Article 8 of the Protocol is of interest, as it is illegal to make the victim of any form of child prostitution a criminal – but the FBI figures as quoted in TIP show that is exactly what is occurring. So for at least 7 years the State Dept and US Gov in general have not been doing what their own laws require.

      It is also noteworthy that the systems in place for dealing with people trafficked in any way make it unreasonably difficult for such victims to gain assistance due to the provision in place. This obstacle causes data on people who are victims to be lower than should rationally be expected.

  3. Richard Aubrey says:

    Whether prostitution is legal or not, what does that have to do with the more severe recruiting processes?
    The proponents of legalizing it seem to want the rest of us to picture the results as a bunch of entrepreneurial escorts whose business managers actually have a degree in accounting and who work on referrals only.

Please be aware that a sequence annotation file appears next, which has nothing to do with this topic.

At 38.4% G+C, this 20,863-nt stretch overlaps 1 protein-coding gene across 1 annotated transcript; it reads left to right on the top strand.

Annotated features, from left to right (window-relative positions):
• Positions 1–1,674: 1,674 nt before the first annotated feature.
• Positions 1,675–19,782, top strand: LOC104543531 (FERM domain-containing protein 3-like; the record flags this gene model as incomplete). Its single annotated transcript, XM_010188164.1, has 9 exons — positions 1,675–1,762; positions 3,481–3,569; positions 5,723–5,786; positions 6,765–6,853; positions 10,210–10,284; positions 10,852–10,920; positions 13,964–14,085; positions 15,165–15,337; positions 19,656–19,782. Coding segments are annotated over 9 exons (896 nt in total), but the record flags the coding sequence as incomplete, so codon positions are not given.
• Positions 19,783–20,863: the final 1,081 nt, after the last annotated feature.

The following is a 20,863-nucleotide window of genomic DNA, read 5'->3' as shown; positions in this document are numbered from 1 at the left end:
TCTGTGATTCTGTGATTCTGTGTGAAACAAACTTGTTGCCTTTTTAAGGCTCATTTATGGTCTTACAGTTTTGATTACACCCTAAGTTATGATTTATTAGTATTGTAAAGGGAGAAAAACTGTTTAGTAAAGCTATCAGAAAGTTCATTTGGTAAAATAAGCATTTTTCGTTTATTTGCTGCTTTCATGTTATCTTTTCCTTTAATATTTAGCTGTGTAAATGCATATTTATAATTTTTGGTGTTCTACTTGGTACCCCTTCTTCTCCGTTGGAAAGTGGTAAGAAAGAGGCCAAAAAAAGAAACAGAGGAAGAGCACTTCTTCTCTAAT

There will not be enough volunteers, nor will those under age be volunteering at all.
    Legalized or not, this wouldn’t be happening if there were not a market.
    Once you’ve made sure the prostitute you hire is of age, how do you know she chose this line of work? Being of age doesn’t mean free from coercion.

  4. David Byron says:

    If somebody is being forced to work against their will, if they’re trapped, can’t get out, then that it is somebody who would be considered a victim of modern slavery.

    * Jury service
    * Selective Service (the draft)
    * labor in prisons
    * forced to work for CS

    Are any of those considered slavery too then? Oddly enough they all effect men much more than women except the one example where people get compensation. It’s almost as if it takes a lot less to be considered a “slave” if you were born female.